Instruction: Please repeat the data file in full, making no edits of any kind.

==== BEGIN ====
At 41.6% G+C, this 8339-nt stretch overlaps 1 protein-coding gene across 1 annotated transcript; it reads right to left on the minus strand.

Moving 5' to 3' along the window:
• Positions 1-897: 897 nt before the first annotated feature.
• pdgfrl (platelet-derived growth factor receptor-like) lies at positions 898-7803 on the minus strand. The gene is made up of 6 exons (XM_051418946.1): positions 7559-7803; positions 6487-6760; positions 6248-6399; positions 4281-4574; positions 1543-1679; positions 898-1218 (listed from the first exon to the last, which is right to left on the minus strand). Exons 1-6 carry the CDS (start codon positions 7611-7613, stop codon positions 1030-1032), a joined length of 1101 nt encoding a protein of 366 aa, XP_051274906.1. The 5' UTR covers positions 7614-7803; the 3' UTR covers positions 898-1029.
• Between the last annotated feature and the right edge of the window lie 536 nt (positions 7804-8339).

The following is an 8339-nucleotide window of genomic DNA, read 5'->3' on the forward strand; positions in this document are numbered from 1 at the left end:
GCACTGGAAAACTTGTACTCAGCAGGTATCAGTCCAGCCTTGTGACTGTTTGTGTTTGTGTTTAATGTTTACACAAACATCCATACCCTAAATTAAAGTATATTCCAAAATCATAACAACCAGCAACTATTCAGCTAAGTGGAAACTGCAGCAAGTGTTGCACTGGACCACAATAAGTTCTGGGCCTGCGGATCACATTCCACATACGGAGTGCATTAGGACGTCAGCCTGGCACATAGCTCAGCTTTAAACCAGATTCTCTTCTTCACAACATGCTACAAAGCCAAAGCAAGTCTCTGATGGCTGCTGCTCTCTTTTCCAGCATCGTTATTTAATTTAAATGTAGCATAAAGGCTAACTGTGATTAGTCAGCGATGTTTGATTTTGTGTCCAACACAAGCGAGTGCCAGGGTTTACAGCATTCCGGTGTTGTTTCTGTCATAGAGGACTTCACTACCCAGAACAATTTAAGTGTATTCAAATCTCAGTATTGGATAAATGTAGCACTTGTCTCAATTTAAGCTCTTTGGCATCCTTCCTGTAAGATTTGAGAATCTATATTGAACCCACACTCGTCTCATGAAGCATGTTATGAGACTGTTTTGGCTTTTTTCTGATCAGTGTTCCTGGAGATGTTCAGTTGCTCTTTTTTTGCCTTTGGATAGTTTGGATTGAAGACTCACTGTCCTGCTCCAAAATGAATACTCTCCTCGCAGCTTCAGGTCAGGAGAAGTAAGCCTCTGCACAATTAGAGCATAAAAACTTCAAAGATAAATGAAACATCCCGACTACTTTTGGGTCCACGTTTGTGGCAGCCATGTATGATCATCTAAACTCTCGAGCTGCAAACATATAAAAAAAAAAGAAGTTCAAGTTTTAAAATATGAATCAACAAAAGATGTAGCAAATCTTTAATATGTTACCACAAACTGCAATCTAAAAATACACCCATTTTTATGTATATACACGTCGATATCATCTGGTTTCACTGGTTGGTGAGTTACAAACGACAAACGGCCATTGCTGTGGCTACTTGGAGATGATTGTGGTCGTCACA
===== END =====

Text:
At 41.6% G+C, this 8339-nt stretch overlaps 1 protein-coding gene across 1 annotated transcript; it reads right to left on the minus strand.

Moving 5' to 3' along the window:
• Positions 1-897: 897 nt before the first annotated feature.
• pdgfrl (platelet-derived growth factor receptor-like) lies at positions 898-7803 on the minus strand. The gene is made up of 6 exons (XM_051418946.1): positions 7559-7803; positions 6487-6760; positions 6248-6399; positions 4281-4574; positions 1543-1679; positions 898-1218 (listed from the first exon to the last, which is right to left on the minus strand). Exons 1-6 carry the CDS (start codon positions 7611-7613, stop codon positions 1030-1032), a joined length of 1101 nt encoding a protein of 366 aa, XP_051274906.1. The 5' UTR covers positions 7614-7803; the 3' UTR covers positions 898-1029.
• Between the last annotated feature and the right edge of the window lie 536 nt (positions 7804-8339).

The following is an 8339-nucleotide window of genomic DNA, read 5'->3' on the forward strand; positions in this document are numbered from 1 at the left end:
GCACTGGAAAACTTGTACTCAGCAGGTATCAGTCCAGCCTTGTGACTGTTTGTGTTTGTGTTTAATGTTTACACAAACATCCATACCCTAAATTAAAGTATATTCCAAAATCATAACAACCAGCAACTATTCAGCTAAGTGGAAACTGCAGCAAGTGTTGCACTGGACCACAATAAGTTCTGGGCCTGCGGATCACATTCCACATACGGAGTGCATTAGGACGTCAGCCTGGCACATAGCTCAGCTTTAAACCAGATTCTCTTCTTCACAACATGCTACAAAGCCAAAGCAAGTCTCTGATGGCTGCTGCTCTCTTTTCCAGCATCGTTATTTAATTTAAATGTAGCATAAAGGCTAACTGTGATTAGTCAGCGATGTTTGATTTTGTGTCCAACACAAGCGAGTGCCAGGGTTTACAGCATTCCGGTGTTGTTTCTGTCATAGAGGACTTCACTACCCAGAACAATTTAAGTGTATTCAAATCTCAGTATTGGATAAATGTAGCACTTGTCTCAATTTAAGCTCTTTGGCATCCTTCCTGTAAGATTTGAGAATCTATATTGAACCCACACTCGTCTCATGAAGCATGTTATGAGACTGTTTTGGCTTTTTTCTGATCAGTGTTCCTGGAGATGTTCAGTTGCTCTTTTTTTGCCTTTGGATAGTTTGGATTGAAGACTCACTGTCCTGCTCCAAAATGAATACTCTCCTCGCAGCTTCAGGTCAGGAGAAGTAAGCCTCTGCACAATTAGAGCATAAAAACTTCAAAGATAAATGAAACATCCCGACTACTTTTGGGTCCACGTTTGTGGCAGCCATGTATGATCATCTAAACTCTCGAGCTGCAAACATATAAAAAAAAAAGAAGTTCAAGTTTTAAAATATGAATCAACAAAAGATGTAGCAAATCTTTAATATGTTACCACAAACTGCAATCTAAAAATACACCCATTTTTATGTATATACACGTCGATATCATCTGGTTTCACTGGTTGGTGAGTTACAAACGACAAACGGCCATTGCTGTGGCTACTTGGAGATGATTGTGGTCGTCACA